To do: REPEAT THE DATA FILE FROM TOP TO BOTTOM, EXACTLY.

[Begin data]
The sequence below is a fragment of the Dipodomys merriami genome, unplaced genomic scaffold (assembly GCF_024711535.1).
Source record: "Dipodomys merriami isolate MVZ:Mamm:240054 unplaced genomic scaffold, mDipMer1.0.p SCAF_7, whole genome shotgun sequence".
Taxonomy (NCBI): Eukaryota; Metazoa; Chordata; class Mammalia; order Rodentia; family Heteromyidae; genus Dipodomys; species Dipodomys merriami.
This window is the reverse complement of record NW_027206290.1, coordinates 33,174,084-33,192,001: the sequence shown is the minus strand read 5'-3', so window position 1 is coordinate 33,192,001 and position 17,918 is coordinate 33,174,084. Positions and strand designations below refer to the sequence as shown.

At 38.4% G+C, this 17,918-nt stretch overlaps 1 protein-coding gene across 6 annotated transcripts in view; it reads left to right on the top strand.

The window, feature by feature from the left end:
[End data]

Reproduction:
The sequence below is a fragment of the Dipodomys merriami genome, unplaced genomic scaffold (assembly GCF_024711535.1).
Source record: "Dipodomys merriami isolate MVZ:Mamm:240054 unplaced genomic scaffold, mDipMer1.0.p SCAF_7, whole genome shotgun sequence".
Taxonomy (NCBI): Eukaryota; Metazoa; Chordata; class Mammalia; order Rodentia; family Heteromyidae; genus Dipodomys; species Dipodomys merriami.
This window is the reverse complement of record NW_027206290.1, coordinates 33,174,084-33,192,001: the sequence shown is the minus strand read 5'-3', so window position 1 is coordinate 33,192,001 and position 17,918 is coordinate 33,174,084. Positions and strand designations below refer to the sequence as shown.

At 38.4% G+C, this 17,918-nt stretch overlaps 1 protein-coding gene across 6 annotated transcripts in view; it reads left to right on the top strand.

The window, feature by feature from the left end: